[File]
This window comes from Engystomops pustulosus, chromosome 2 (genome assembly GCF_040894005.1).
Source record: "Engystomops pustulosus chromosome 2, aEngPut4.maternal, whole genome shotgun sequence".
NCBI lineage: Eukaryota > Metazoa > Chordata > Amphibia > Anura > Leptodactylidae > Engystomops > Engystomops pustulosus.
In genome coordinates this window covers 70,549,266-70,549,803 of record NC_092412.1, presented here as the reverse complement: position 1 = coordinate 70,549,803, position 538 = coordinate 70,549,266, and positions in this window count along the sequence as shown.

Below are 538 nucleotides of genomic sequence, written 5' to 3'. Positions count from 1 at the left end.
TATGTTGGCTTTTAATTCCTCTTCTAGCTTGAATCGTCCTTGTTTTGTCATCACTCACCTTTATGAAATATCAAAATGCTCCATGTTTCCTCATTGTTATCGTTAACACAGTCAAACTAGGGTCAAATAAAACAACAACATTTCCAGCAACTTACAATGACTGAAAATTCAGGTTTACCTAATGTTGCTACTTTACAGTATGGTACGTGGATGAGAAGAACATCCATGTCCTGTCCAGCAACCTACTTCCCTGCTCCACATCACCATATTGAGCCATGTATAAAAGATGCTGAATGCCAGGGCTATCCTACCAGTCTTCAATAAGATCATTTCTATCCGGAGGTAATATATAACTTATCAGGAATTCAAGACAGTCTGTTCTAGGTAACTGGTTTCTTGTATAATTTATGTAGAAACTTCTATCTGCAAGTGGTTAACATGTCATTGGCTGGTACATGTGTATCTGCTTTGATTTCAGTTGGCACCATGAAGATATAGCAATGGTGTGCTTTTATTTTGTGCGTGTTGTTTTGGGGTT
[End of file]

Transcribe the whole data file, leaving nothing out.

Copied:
This window comes from Engystomops pustulosus, chromosome 2 (genome assembly GCF_040894005.1).
Source record: "Engystomops pustulosus chromosome 2, aEngPut4.maternal, whole genome shotgun sequence".
NCBI lineage: Eukaryota > Metazoa > Chordata > Amphibia > Anura > Leptodactylidae > Engystomops > Engystomops pustulosus.
In genome coordinates this window covers 70,549,266-70,549,803 of record NC_092412.1, presented here as the reverse complement: position 1 = coordinate 70,549,803, position 538 = coordinate 70,549,266, and positions in this window count along the sequence as shown.

Below are 538 nucleotides of genomic sequence, written 5' to 3'. Positions count from 1 at the left end.
TATGTTGGCTTTTAATTCCTCTTCTAGCTTGAATCGTCCTTGTTTTGTCATCACTCACCTTTATGAAATATCAAAATGCTCCATGTTTCCTCATTGTTATCGTTAACACAGTCAAACTAGGGTCAAATAAAACAACAACATTTCCAGCAACTTACAATGACTGAAAATTCAGGTTTACCTAATGTTGCTACTTTACAGTATGGTACGTGGATGAGAAGAACATCCATGTCCTGTCCAGCAACCTACTTCCCTGCTCCACATCACCATATTGAGCCATGTATAAAAGATGCTGAATGCCAGGGCTATCCTACCAGTCTTCAATAAGATCATTTCTATCCGGAGGTAATATATAACTTATCAGGAATTCAAGACAGTCTGTTCTAGGTAACTGGTTTCTTGTATAATTTATGTAGAAACTTCTATCTGCAAGTGGTTAACATGTCATTGGCTGGTACATGTGTATCTGCTTTGATTTCAGTTGGCACCATGAAGATATAGCAATGGTGTGCTTTTATTTTGTGCGTGTTGTTTTGGGGTT